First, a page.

It was after a series of unanswered emails that forced her together with the other aggrieved investors to visit the Director of Criminal Investigations (DCI) on Thursday to record their statements as well as pay a visit to the Suraya properties offices to at least have the matter sorted. But all that was in vain.

Skyrocketing housing prices and unpredictable rent regimes have witnessed emergence of ‘smart’ investors in Nairobi who buy apartments off-plan at discounted prices, where one gets to investment or buys the property before it is completed.

It is a risk which despite offering flexible mode of payments, and an opportunity for an investor to own property at an affordable rate.

READ ALSO:   Parliament rallies behind Caster Semenya

Sometimes the developer might halt the project which according to Beatrice Wachuka, research analyst at the Cytonn Investments, should be a cause for alarm for any investor.

“You have to keep on visiting the sites to know, most times when it stops it is because, there is disagreement between contractors, or lack of capital,” said Wachuka.

“I feel they started these projects and then another without channeling our money where it was meant to build, it was just greed,” lamented Wairimu.

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Samburu governor free to travel to US

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An Anti-Corruption Court has allowed Samburu Governor Moses Kasaine Lenolkulal, who is facing a Sh84 million corruption charge, to travel to the United States for one week.

Governor Lenolkulal was on Friday given his passport for the trip that will see him attend a Masters class programme.

The prosecution protested, saying the county chief was evading justice and seeking to extend his trial, but Senior Principal Magistrate Felix Kombo said he did not make the request in bad faith.

The magistrate, however, asked Mr Lenolkulal to return the passport within 48 hours of returning to the country.

“Education is an important activity and this court should not stop it. I find no reason [to conclude that the] accused is attempting to prolong his trial,” he said.

“The court is hereby pleased to order release of the governor’s passport for a limited period to enable him travel to the US from June 3 to June 10.”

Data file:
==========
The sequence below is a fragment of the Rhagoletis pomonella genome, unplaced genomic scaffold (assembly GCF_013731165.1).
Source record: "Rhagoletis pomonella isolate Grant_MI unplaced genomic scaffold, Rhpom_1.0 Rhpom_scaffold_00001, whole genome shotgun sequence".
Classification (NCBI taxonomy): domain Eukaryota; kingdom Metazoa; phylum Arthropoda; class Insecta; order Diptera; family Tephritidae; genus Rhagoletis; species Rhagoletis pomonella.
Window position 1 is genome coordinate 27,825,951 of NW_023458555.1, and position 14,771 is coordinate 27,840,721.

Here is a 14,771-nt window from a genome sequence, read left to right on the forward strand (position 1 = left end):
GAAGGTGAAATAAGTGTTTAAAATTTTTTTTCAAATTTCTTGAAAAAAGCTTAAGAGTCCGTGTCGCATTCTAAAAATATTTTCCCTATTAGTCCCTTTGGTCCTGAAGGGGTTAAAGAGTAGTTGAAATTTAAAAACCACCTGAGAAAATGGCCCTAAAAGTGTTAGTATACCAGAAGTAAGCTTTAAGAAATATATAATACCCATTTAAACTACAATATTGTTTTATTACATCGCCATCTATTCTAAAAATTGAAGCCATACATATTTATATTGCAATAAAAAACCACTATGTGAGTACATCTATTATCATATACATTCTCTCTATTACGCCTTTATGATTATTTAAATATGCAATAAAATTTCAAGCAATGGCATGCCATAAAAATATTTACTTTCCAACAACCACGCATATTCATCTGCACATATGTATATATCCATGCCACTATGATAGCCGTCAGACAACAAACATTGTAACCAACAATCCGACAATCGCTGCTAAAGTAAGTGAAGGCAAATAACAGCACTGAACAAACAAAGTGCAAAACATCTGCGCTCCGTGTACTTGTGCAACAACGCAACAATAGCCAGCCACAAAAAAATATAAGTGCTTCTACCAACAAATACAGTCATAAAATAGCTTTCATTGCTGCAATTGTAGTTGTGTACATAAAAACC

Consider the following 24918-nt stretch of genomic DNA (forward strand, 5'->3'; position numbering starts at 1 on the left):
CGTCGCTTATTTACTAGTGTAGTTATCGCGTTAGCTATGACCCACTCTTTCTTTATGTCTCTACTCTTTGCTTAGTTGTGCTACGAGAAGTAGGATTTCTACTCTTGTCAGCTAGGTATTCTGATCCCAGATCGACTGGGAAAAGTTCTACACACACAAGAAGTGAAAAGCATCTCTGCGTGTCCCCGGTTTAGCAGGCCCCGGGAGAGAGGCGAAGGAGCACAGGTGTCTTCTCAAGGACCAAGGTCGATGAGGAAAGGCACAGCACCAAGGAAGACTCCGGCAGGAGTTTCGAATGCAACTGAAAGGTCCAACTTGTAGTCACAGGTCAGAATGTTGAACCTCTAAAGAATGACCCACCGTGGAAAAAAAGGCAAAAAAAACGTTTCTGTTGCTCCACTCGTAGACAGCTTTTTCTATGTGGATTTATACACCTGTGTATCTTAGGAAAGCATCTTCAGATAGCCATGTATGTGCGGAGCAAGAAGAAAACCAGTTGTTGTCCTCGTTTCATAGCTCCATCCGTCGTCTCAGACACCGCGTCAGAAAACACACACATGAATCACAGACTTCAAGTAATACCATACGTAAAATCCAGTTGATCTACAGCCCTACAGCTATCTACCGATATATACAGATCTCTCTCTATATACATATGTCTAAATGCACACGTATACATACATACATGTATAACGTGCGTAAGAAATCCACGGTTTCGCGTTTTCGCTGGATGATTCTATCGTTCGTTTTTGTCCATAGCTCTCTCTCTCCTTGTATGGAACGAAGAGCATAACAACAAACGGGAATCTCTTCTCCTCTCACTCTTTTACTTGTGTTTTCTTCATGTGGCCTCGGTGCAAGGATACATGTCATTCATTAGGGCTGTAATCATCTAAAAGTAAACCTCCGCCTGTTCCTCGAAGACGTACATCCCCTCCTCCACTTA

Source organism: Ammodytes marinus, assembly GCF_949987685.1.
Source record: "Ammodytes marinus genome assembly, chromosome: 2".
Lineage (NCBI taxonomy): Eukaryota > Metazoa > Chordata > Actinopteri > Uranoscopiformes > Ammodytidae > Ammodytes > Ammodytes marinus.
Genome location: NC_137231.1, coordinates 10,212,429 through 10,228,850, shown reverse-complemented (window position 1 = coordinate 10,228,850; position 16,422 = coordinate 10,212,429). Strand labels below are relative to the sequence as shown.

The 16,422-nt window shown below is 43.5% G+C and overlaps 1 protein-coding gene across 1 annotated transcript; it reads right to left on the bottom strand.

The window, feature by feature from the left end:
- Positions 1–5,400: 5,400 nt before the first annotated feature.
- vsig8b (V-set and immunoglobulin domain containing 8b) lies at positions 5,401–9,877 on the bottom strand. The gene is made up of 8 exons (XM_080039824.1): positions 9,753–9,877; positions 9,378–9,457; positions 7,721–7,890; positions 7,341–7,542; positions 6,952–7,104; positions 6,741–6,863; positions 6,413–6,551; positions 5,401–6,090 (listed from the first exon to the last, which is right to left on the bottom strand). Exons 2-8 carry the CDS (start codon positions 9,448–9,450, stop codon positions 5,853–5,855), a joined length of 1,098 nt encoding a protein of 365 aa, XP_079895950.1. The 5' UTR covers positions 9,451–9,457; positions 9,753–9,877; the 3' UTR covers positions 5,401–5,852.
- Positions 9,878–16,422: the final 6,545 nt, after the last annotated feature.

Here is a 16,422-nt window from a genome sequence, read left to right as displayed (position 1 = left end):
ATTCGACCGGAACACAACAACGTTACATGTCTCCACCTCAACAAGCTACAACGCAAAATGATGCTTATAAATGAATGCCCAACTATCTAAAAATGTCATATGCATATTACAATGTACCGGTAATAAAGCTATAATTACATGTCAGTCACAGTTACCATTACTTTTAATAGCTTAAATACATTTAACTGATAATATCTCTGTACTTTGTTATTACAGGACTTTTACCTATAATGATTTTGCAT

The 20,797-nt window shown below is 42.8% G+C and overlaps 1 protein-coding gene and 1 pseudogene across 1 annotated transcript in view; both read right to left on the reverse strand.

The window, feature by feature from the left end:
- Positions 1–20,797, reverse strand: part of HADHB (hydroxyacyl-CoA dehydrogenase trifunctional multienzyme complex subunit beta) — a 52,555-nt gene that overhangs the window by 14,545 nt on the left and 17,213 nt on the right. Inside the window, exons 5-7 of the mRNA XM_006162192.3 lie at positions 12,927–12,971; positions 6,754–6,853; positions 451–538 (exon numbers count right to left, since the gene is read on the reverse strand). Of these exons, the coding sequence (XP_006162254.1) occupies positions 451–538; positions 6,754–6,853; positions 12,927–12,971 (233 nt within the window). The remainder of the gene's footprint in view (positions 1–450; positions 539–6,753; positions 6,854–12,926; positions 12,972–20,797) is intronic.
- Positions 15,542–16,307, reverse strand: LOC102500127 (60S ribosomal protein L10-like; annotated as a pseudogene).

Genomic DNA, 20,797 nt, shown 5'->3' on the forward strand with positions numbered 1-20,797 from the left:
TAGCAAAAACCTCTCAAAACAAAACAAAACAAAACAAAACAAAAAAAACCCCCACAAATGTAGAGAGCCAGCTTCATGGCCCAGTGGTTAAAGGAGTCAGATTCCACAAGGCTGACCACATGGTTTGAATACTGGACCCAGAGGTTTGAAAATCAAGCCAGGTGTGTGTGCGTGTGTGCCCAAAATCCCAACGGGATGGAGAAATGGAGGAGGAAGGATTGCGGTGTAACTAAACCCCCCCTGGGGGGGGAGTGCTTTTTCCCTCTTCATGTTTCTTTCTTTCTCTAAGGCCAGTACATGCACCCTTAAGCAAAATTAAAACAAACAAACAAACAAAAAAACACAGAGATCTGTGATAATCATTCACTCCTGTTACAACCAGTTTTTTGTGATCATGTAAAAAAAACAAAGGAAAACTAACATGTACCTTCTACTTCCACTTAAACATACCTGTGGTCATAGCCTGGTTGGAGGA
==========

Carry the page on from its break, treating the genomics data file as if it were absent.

Since a pre-trial conference will be held on June 5, the magistrate asked Mr Lenolkulal’s lawyers to ensure they represent him.

The governor was also ordered to avail a surety for the period he will be out of the court’s jurisdiction as well as a guarantee that he will attend the trial.

READ ALSO:   Parliament rallies behind Caster Semenya

Mr Lenolkulal is pursuing an international module at New York University. His lawyers noted it is crucial to the fulfilment of the requirements for his Masters programme.

The governor was charged in April and released on the highest-ever cash bail of Sh 100 million, with alternative of Sh150 million bond with a surety of the same amount.

His challenge at the High Court saw the figure reduced to Sh 10 million.

The court also asked the director of the Integrated Financial Management System (Ifmis) to deny Mr Lenolkulal and 13 other county officials access in order to safeguard public funds.

They were all charged with conspiring to commit corruption, leading to the unlawful payment of Sh 84,695,996 to Mr Lenolkulal through a petrol station known as Oryx Service Station.

The offense was allegedly committed between March 27, 2013 and March 25, 2019 in Maralal town.

Mr Lenolkulal was also charged with unlawful acquisition of Sh84.6 million from the county as well as abuse office by allegedly conferring a benefit to himself through paying his company the said monies.

The matter of conflict of interest came up as he was also accused of knowingly acquiring direct private interest by supplying fuel to the county through his petrol station.

READ ALSO:   Parliament rallies behind Caster Semenya

source:nation.co.ke